The ‘tilt’ is not an entirely unfamiliar feeling. The first time my world tilted on its axis was when my sister woke me late at night to tell me she could hear my parents having an argument. We tiptoed down the hallway to listen. As a ten-year-old I had never heard my parents argue. And it rocked me. I was worried and scared. Something shifted inside me. I went back to bed with my fear and never talked about it again. But since the terror attack, I find myself thinking about this incident. When I try to process recent events, I am reminded of this past event. As though in some way they are linked.

And in their own way, they are linked. In both these situations my worldview shifted. I now understand my parents were only human, and not superhuman, as seen, and expected, through my eyes. It is only in hindsight I understand the lesson of this event. However, the lessons from the March 15 attack have been a little more confronting.

The most uncomfortable truth has been my worldview of Islam and of being Muslim.  Since 911 we have been bombarded with images and comments that talk about Islam, Terror, Muslim and Radical, as if the words were joined together at the seam. As though one could not exist without the other. All or nothing. I believed it.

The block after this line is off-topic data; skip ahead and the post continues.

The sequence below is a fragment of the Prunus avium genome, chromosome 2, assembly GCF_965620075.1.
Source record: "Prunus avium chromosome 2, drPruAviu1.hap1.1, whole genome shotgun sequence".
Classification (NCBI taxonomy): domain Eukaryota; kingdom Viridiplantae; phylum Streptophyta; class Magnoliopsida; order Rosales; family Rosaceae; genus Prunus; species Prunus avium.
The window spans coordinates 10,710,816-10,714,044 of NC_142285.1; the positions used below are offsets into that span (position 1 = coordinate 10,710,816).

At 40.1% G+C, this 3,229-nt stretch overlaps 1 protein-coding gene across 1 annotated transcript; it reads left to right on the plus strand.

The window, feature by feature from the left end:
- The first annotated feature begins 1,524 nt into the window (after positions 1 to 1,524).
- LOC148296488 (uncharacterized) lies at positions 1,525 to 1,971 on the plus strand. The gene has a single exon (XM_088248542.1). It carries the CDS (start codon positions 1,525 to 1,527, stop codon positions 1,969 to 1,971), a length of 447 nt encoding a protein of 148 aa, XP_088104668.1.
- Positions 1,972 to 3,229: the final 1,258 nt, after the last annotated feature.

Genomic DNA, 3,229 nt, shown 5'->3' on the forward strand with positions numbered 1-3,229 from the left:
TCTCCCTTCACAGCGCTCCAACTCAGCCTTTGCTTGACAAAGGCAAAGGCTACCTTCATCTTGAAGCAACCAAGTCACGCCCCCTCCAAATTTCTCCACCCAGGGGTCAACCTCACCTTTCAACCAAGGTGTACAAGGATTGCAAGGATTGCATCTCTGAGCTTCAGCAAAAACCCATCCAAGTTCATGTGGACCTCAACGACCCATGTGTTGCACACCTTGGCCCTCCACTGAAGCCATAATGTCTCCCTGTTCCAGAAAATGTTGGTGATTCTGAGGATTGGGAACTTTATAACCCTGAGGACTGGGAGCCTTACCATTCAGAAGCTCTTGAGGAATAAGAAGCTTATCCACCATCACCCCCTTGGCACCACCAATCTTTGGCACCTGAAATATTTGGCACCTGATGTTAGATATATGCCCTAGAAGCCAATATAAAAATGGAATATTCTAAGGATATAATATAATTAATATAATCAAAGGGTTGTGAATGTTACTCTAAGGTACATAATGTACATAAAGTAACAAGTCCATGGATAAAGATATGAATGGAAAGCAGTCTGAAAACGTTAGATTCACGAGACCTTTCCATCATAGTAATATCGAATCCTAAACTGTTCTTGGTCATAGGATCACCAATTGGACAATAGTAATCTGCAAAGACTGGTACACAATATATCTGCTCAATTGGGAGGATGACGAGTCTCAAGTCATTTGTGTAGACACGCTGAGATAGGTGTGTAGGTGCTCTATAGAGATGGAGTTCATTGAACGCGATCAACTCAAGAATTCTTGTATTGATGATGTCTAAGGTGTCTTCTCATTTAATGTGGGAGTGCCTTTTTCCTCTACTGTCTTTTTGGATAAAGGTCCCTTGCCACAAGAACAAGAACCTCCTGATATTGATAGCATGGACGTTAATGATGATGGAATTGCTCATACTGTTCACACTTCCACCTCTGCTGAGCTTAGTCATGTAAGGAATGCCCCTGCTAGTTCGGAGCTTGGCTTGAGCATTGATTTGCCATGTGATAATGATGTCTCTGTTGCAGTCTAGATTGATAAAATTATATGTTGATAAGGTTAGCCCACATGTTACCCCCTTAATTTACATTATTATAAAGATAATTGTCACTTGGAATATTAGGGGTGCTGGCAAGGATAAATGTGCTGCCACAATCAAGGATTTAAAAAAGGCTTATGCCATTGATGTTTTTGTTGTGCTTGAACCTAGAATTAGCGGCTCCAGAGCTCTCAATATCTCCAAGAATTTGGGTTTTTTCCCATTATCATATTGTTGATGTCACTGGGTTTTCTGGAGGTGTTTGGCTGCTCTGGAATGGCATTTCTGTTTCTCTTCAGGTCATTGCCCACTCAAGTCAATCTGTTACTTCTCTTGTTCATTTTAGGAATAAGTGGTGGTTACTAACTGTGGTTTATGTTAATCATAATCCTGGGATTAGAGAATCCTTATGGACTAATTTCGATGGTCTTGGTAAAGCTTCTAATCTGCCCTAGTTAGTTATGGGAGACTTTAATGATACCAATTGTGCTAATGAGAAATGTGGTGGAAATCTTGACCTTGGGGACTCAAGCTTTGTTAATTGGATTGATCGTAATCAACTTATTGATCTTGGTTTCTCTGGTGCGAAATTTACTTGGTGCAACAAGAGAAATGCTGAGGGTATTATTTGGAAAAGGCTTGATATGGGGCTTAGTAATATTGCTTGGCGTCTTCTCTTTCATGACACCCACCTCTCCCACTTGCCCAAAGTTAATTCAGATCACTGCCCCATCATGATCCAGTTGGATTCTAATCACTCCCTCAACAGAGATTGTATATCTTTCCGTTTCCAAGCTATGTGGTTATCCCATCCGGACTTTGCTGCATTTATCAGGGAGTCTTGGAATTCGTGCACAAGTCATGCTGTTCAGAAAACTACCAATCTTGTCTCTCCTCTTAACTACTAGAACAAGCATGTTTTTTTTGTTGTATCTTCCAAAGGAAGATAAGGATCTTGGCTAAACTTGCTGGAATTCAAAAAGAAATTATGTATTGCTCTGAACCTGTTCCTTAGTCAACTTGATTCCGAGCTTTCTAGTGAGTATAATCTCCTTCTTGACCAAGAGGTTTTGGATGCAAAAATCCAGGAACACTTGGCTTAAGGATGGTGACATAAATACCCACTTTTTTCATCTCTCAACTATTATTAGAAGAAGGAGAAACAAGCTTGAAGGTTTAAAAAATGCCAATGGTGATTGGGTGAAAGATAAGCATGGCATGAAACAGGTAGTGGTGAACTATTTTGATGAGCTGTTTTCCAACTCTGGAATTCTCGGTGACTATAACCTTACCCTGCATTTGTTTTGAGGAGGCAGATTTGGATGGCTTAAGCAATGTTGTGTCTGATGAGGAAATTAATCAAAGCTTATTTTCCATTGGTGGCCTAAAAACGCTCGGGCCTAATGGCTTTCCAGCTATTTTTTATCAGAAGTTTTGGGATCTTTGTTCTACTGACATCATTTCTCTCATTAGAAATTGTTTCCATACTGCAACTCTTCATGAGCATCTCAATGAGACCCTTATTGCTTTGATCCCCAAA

Most of all I feel cross with myself because I did not question. Nothing is what it seems – and this is exactly why we should question everything we think, see and are told. Wasn’t it Albert Einstein who said, “The important thing is not to stop questioning. Curiosity has its own reason for existing?”

I did not question what I was seeing and hearing. Did not do my own research – trusted everything I read and watched. And my left-over crumbs of ‘religiosity’ sealed the deal nicely. I saw only what I wanted to see instead of investigating to see what there was really to see. I became judge and jury according to any narrative dished out by so-called experts. I am deeply sorry for this, humbled by the grace, love and dignity shown by the New Zealand Muslim community.

Since writing this piece there has been another attack. This time in Sri Lanka when suicide bombers struck three Christian churches and four luxury hotels killing over 300 people. At face value it seems hypocritical, ridiculous even, to talk about God as Love when we are surrounded by all this hate ‘in the name of God’. So much hate dressed up in garments of religiosity and ideology. God has suffered a great injustice at the hands of those who claim to be the closest to God.  God is not responsible for this hate. Religion is not responsible for this hate. It is the people who use religion and God to hate and control who are responsible for these attacks.

Author, Speaker and Educator, Ruby Usman says we forget that humans are only humans.
“And it is the weak humans who use religion to exact power upon other people. It is not Islam; it is always the person who is using this power to control people in their lives.”